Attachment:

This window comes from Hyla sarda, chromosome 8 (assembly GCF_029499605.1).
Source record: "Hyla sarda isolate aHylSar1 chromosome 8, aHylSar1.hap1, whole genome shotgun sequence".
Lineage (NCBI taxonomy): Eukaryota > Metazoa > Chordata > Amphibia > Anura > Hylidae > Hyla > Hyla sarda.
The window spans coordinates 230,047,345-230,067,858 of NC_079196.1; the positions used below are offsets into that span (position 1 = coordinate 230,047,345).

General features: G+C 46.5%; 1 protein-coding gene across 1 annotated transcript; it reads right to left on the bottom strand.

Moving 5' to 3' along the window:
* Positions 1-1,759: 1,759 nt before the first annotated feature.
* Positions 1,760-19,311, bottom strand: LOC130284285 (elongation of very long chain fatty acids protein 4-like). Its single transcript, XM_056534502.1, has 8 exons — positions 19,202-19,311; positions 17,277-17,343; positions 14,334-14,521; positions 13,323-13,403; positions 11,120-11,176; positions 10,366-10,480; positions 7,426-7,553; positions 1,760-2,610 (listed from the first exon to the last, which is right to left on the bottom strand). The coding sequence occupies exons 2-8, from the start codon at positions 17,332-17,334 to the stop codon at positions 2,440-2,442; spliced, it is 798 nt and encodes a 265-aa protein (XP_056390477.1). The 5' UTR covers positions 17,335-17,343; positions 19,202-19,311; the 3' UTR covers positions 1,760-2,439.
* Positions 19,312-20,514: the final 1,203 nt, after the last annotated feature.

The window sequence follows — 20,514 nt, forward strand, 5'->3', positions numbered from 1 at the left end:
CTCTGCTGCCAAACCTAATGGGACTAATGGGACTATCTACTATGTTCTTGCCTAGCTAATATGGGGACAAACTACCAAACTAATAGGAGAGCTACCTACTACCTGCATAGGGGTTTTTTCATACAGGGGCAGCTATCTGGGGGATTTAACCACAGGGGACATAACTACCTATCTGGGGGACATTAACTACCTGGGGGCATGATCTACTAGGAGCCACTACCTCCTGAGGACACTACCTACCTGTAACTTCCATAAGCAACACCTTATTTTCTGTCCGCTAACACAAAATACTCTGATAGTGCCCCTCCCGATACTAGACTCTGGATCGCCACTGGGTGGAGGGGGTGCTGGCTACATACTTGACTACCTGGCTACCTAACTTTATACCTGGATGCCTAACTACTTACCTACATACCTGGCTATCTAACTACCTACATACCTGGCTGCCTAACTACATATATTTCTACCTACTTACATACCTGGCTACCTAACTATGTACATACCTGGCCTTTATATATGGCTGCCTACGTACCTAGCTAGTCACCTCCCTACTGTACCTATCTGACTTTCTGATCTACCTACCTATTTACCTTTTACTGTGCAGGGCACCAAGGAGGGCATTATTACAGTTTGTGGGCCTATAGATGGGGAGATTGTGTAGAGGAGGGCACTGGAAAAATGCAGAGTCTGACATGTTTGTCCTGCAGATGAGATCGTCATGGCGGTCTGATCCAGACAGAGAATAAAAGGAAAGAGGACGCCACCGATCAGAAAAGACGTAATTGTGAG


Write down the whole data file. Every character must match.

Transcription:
This window comes from Hyla sarda, chromosome 8 (assembly GCF_029499605.1).
Source record: "Hyla sarda isolate aHylSar1 chromosome 8, aHylSar1.hap1, whole genome shotgun sequence".
Lineage (NCBI taxonomy): Eukaryota > Metazoa > Chordata > Amphibia > Anura > Hylidae > Hyla > Hyla sarda.
The window spans coordinates 230,047,345-230,067,858 of NC_079196.1; the positions used below are offsets into that span (position 1 = coordinate 230,047,345).

General features: G+C 46.5%; 1 protein-coding gene across 1 annotated transcript; it reads right to left on the bottom strand.

Moving 5' to 3' along the window:
* Positions 1-1,759: 1,759 nt before the first annotated feature.
* Positions 1,760-19,311, bottom strand: LOC130284285 (elongation of very long chain fatty acids protein 4-like). Its single transcript, XM_056534502.1, has 8 exons — positions 19,202-19,311; positions 17,277-17,343; positions 14,334-14,521; positions 13,323-13,403; positions 11,120-11,176; positions 10,366-10,480; positions 7,426-7,553; positions 1,760-2,610 (listed from the first exon to the last, which is right to left on the bottom strand). The coding sequence occupies exons 2-8, from the start codon at positions 17,332-17,334 to the stop codon at positions 2,440-2,442; spliced, it is 798 nt and encodes a 265-aa protein (XP_056390477.1). The 5' UTR covers positions 17,335-17,343; positions 19,202-19,311; the 3' UTR covers positions 1,760-2,439.
* Positions 19,312-20,514: the final 1,203 nt, after the last annotated feature.

The window sequence follows — 20,514 nt, forward strand, 5'->3', positions numbered from 1 at the left end:
CTCTGCTGCCAAACCTAATGGGACTAATGGGACTATCTACTATGTTCTTGCCTAGCTAATATGGGGACAAACTACCAAACTAATAGGAGAGCTACCTACTACCTGCATAGGGGTTTTTTCATACAGGGGCAGCTATCTGGGGGATTTAACCACAGGGGACATAACTACCTATCTGGGGGACATTAACTACCTGGGGGCATGATCTACTAGGAGCCACTACCTCCTGAGGACACTACCTACCTGTAACTTCCATAAGCAACACCTTATTTTCTGTCCGCTAACACAAAATACTCTGATAGTGCCCCTCCCGATACTAGACTCTGGATCGCCACTGGGTGGAGGGGGTGCTGGCTACATACTTGACTACCTGGCTACCTAACTTTATACCTGGATGCCTAACTACTTACCTACATACCTGGCTATCTAACTACCTACATACCTGGCTGCCTAACTACATATATTTCTACCTACTTACATACCTGGCTACCTAACTATGTACATACCTGGCCTTTATATATGGCTGCCTACGTACCTAGCTAGTCACCTCCCTACTGTACCTATCTGACTTTCTGATCTACCTACCTATTTACCTTTTACTGTGCAGGGCACCAAGGAGGGCATTATTACAGTTTGTGGGCCTATAGATGGGGAGATTGTGTAGAGGAGGGCACTGGAAAAATGCAGAGTCTGACATGTTTGTCCTGCAGATGAGATCGTCATGGCGGTCTGATCCAGACAGAGAATAAAAGGAAAGAGGACGCCACCGATCAGAAAAGACGTAATTGTGAG